John Metcalfe was CityLab’s Bay Area bureau chief, covering climate change and the science of cities.
Sniffing around a new Bay Area exhibit devoted to the smells of places from the modern day to the Middle Ages.
What did Paris smell like in the mid-18th century? Try skunked red wine, wet cats, and gingivitis-tinged sputum, all bubbling in an open sewer on a record-setting summer's day.
I can say this with some authority as I recently jammed my schnoz into "Paris 1738," a scent that recreates the fetid odors of the olden city. France's Christophe Laudamiel made the unusual odor as a tribute to the novel Perfume, whose murderous antihero was born in a fish market amid the stench of overflowing gutters and unwashed bodies. Now, thanks to a nose-tingling exhibit in downtown San Francisco, anybody can smell how the City of Love may have once reeked – and thank their lucky nostrils they live in an era with hot showers and shampoo.
"Urban Olfactory," which runs until March 31 at SPUR, is a history lesson made entirely of smells: pine and cedar pulled from the imagined court of Louis XIV, spice-laden air over the Strait of Bosphorus in the Middle Ages, river water and hashish of modern-day Rotterdam. Those are the ones people might actually, you know, wear. There's also the New Jersey Turnpike during a rainstorm, air pollution in San Francisco, and fresh manure in the French countryside. All these perfumes are presented in a line of lidded vitrines; visitors take a whiff of one, then go breathe into a glass of coffee beans to clear the nose.
David Gissen and Irene Cheng, the exhibit's architectural-historian curators from the California College of the Arts, searched far and wide to amass this surreal collection of odors. They tapped into the collections of rock-star perfumers like Laudamiel – who fabricated "Paris 1738" using "cassis note for urine, and [pyrazine] molecules for the other sewage effects" – and solicited tips from odor-obsessed writers like Chandler Burr, the one-time perfume critic for The New York Times. Gissen and Cheng hope their show will provoke visitors into considering how a place's smells change over time, and in fact sometimes push that very change forward.
The intrepid John Metcalfe, taking a whiff of air pollution.
"One point of the exhibit is to think about how odor is a historical force ... how smells in cities can motivate transformation," says Gissen. For instance, the chaotic sights and smells of the 19th-century urban environment paved the way for the rise of "bacterial cities," or societies that one scholar says value "modes of social discipline based upon ideologies of cleanliness" and a "rational model of municipal managerialism." "Odor definitely motivated ideas about the planning of cities," says Gissen.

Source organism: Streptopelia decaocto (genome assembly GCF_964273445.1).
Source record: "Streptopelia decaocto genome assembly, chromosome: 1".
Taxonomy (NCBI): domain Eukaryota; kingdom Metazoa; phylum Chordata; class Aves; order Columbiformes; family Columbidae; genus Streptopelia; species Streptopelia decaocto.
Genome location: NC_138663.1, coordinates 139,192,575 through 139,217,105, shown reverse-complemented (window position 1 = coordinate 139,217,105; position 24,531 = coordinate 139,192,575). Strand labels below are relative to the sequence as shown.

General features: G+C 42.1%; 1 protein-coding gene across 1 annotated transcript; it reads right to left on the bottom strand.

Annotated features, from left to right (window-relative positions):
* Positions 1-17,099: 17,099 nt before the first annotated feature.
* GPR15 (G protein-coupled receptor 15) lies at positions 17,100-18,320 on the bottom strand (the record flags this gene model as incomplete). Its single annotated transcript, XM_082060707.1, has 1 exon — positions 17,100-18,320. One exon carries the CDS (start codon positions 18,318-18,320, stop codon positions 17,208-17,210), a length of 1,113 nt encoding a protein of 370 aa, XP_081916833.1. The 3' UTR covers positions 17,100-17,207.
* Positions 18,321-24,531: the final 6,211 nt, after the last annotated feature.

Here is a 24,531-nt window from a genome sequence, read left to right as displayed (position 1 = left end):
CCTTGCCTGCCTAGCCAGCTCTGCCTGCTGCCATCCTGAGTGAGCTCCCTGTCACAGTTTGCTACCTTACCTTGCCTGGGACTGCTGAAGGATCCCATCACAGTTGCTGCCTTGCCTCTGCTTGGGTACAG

The most pungent, sinus-searing scent in the show suggests how smells can trigger powerful social reactions. It's called "Pollution," and it hearkens back to the hazy years before air-quality regulations. One snort and I could see why governments crafted anti-smog laws; the acrid stink, like a Hefty bag overflowing with cigarette butts, was so strong you could almost chew it.
"It's supposed to capture the ambient smell of burnt hydrocarbons in the air – a very disturbing smell," Gissen says. "When I first smelled it, I almost cried. In one moment you sense all this environmental degradation that was going on." (If you are an insane person and would like to buy "Pollution" – or simply punish someone for Valentine's Day – Dale Air sells it in batches up to $432 per kilogram.)
Why would perfumers spend time developing a miasma that repels people as effectively as rancid seal blubber? Gissen believes there are two reasons, the first being to create something different. The perfume industry is so much about sales and attraction and beauty, he says, that it's probably a thrill to make a scent that's none of those things. The second is to make people think. A good example of that is the show's "L'Essence de Mastenbroek," a not-unpleasant aroma inspired by Dutch polder town dating to the 14th century that's dealing with encroaching development.
"Say you're walking down the street, and your friend says, 'What's that smell?'" Gissen explains. "You say, 'Oh, it's this historic landscape that's threatened with destruction." Blammo, conversation instantly won – although it's uncertain how much longer your friend will stick around, seeing how your body is emanating odors of "grass" and "livestock."
For a gas, I asked Gissen to describe what the things visitors are supposed detect in the exhibit's bevy of perfumes. Here's his take:
• Glass: "the cleaning fluids used to keep it transparent."
• Foul breath: "depends upon what fouled it."
• Unswept gutters: "that definitely smells like poop, with a slight chemical scent."
• Sir Robert Borden, eighth prime minister of Canada: "cigars, leather, and old man."
John Metcalfe's take on Sir. Robert Borden's particular odor.
The last one's not a joke: Borden got his own "olfactive reconstruction" for a 2011 parks project in Edmonton. I can assure any Canadians reading this he smells perfectly respectable, like a cognac-soaked library of significant books: